The Post-Gazette, quoting Frank Coonelly:
Coonelly's first modification would be to get the Philadelphia Phillies and New York Mets to Pittsburgh more often, even if it means moving to the East Division.
"Our challenge, particularly in the NL Central, is that the combination of interleague play and the unbalanced schedule means that we only see rivals like the Phillies and the Mets one time a year in Pittsburgh," he said. "We need to have these rivals in Pittsburgh more often. That can be accomplished through realignment or a more balanced schedule."
His other modification, as he has stated often, would be to have Cleveland become a natural interleague rival. The Indians visit this year, June 23-25, but only because the divisions lined up...
I don't live in Pittsburgh and thus am not the best judge of what the fans would want. That said: the idea that the Pirates are "rivals" with the Phillies or Mets reminds me of when I went to William & Mary, which is a good public university in Virginia. It's similar in quality to the University of Virginia but far smaller, and my freshman hall echoed with tales of how so-and-so got a scholarship to UVA, or how so-and-so didn't get into UVA. People talked about UVA all the time. I highly doubt my brother, who went to UVA, ever heard anything about William & Mary on his freshman hall. Do you think Phillies fans or Mets fans are clamoring to play more games against the Pirates?
From a baseball point of view, realignment is an awful idea for the Bucs. The one nice thing about being a small-payroll team from the middle of the country in the current alignment is that you get to play other small-payroll teams from the middle of the country, like the Reds and Brewers. I've written about this before: generally speaking, it takes more wins to reach the playoffs if you play in the East. Also, the top team payrolls are higher in the East--the Mets, Phillies and Braves have the 3rd, 7th and 11th-highest payrolls, respectively, whereas the Cubs, Astros and Cardinals are 3rd, 8th and 13th.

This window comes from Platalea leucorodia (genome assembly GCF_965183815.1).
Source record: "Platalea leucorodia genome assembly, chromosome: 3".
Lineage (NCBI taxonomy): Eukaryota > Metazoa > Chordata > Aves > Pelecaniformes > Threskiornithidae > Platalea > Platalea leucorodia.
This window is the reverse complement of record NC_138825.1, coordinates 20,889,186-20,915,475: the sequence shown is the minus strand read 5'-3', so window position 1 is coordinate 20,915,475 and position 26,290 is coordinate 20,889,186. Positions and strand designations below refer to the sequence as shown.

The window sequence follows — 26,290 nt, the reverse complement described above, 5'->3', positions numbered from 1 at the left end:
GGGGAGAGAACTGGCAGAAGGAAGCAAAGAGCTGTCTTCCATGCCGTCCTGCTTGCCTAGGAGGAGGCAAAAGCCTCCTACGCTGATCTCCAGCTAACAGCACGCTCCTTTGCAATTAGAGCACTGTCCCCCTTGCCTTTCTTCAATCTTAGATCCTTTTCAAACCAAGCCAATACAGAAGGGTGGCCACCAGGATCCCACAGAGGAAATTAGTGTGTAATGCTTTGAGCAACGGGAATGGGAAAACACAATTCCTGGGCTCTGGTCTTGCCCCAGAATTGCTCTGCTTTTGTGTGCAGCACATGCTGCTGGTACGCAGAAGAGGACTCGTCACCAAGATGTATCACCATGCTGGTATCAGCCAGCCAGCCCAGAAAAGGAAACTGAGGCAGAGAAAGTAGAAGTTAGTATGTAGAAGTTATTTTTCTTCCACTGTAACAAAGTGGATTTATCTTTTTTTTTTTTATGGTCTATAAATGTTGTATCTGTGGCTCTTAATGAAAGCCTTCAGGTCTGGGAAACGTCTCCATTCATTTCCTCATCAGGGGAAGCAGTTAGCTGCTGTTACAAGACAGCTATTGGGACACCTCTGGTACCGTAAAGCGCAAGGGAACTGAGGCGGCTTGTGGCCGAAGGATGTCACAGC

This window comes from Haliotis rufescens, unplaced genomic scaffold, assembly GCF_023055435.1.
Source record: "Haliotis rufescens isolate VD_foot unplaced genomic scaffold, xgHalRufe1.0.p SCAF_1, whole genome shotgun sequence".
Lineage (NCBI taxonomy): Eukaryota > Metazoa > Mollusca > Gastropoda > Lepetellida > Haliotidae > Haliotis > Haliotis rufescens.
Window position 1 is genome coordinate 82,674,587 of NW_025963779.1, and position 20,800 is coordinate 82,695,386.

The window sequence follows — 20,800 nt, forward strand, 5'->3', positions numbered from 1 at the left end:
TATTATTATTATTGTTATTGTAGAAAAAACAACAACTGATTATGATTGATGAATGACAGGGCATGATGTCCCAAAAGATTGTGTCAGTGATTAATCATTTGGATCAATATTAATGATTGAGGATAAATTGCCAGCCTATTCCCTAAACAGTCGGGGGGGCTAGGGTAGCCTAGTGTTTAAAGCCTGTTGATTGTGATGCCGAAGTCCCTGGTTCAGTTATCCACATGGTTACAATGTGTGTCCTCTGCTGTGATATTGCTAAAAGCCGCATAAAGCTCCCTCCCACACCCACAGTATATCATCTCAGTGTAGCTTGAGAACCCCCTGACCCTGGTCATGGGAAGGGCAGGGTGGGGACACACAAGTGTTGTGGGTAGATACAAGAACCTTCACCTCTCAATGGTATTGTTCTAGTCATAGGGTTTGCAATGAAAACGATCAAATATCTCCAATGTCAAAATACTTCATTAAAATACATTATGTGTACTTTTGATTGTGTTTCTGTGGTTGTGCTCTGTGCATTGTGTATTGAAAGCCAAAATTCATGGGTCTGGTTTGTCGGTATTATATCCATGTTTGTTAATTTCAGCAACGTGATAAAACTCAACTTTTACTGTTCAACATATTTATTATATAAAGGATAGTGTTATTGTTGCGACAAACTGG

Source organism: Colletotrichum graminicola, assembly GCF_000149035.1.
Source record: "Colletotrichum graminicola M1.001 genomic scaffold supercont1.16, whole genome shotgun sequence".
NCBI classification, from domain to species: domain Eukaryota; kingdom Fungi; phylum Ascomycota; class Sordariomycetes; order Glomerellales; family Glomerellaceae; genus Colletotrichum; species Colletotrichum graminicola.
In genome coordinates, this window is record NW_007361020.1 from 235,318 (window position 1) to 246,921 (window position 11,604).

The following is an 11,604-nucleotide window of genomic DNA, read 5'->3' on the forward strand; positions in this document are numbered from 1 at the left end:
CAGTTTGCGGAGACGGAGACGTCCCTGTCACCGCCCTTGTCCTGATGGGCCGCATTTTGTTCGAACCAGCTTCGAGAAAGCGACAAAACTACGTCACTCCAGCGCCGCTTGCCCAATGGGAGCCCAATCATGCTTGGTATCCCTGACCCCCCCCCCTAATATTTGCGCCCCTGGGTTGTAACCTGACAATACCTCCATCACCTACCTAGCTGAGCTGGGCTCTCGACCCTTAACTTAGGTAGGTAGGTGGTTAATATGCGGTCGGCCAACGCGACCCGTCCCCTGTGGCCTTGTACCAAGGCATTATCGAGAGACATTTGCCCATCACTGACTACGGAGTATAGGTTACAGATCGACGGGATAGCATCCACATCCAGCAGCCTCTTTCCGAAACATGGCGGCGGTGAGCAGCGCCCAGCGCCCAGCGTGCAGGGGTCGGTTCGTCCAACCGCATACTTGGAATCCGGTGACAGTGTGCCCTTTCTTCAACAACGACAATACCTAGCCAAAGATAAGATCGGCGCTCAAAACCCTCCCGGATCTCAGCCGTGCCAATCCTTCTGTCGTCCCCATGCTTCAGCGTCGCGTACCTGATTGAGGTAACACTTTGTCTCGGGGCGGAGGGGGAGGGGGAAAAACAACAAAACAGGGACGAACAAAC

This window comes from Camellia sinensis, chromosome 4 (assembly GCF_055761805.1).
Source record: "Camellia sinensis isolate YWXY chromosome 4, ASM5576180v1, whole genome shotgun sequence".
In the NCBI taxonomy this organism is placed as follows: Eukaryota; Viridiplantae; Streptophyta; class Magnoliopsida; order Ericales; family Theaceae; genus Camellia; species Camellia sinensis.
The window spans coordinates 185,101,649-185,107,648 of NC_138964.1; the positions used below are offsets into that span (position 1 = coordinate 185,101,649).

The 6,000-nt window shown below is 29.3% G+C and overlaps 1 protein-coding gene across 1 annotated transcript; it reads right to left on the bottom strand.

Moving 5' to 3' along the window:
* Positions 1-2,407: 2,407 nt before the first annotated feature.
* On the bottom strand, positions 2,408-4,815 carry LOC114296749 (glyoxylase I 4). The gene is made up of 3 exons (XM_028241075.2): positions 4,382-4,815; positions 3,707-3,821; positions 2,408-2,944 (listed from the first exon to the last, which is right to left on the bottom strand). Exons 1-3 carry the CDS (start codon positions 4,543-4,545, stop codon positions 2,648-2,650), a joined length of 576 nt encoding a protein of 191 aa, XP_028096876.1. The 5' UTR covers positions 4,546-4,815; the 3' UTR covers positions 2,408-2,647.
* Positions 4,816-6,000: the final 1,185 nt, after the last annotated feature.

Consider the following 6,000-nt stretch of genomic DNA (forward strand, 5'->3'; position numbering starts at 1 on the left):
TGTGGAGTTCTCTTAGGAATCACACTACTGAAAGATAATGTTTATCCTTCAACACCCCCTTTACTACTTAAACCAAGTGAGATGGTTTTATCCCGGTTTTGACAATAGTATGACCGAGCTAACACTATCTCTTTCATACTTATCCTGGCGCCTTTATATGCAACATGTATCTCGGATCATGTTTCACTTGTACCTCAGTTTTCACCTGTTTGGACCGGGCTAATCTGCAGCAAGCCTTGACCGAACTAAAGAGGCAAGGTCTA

It's true that the East also has two teams with extremely low payrolls. But the Marlins have a clear strategy of barely scraping by for a few years, and then jacking up payroll and going for the gold. And while the Nationals are in terrible shape now, they're in a good market and are still cleaning up messes that were made when they were still called the Expos. It's hard to say what they'll be like in five or ten years.
In the Pirates moved to the East today, they probably wouldn't take much of a hit in wins and losses this year. In fact, Central teams are eight games above .500 against the East this year and were 15 games above .500 last year. Still, the Pirates would have a tougher time squeezing into the playoffs because they'd have to beat out either the Mets or Phillies just to have a shot at the Wild Card. Obviously that's true in the Central as well, but the sort of season the Cardinals had in 2006, in which they won 83 games and the Central division and then the World Series, would be just about impossible if the Pirates played in the East. In the Central it's possible, because they're only one big-payroll team that takes itself seriously.
And if the Marlins become competitive again and the Nationals put themselves back together, the Pirates wouldn't just be reducing their chances of making the playoffs. It would be like turning up the setting on a treadmill--they'd have to run faster just to keep going nowhere.
Also, I said this last time this came up, but it's worth saying again. Pittsburgh is just not an East Coast city. In an earlier article on this same subject, the Post-Gazette ludicrously argued that "Culturally, Pittsburgh belongs to the Midwest as much as it belongs to Malawi." Pittsburgh is a rust-belt city, much like nearby Cleveland. This is one reason I agree with Coonelly that it would be nice if the Pirates were interleague rivals with the Indians. Is anyone clamoring for the Indians to be moved to the A.L. East? Culturally, Pittsburgh doesn't have a whole lot in common with, say, Houston, but it's much more similar to cities like Chicago, Milwaukee and Cincinnati than it is to New York, Miami or Atlanta. Whether that's a good thing or not is a matter of taste. (Personally, I have to go to New York a lot for my career, and it makes me feel like I'm about to break out in hives; I like Pittsburgh much better.) But I don't even see how it's debatable.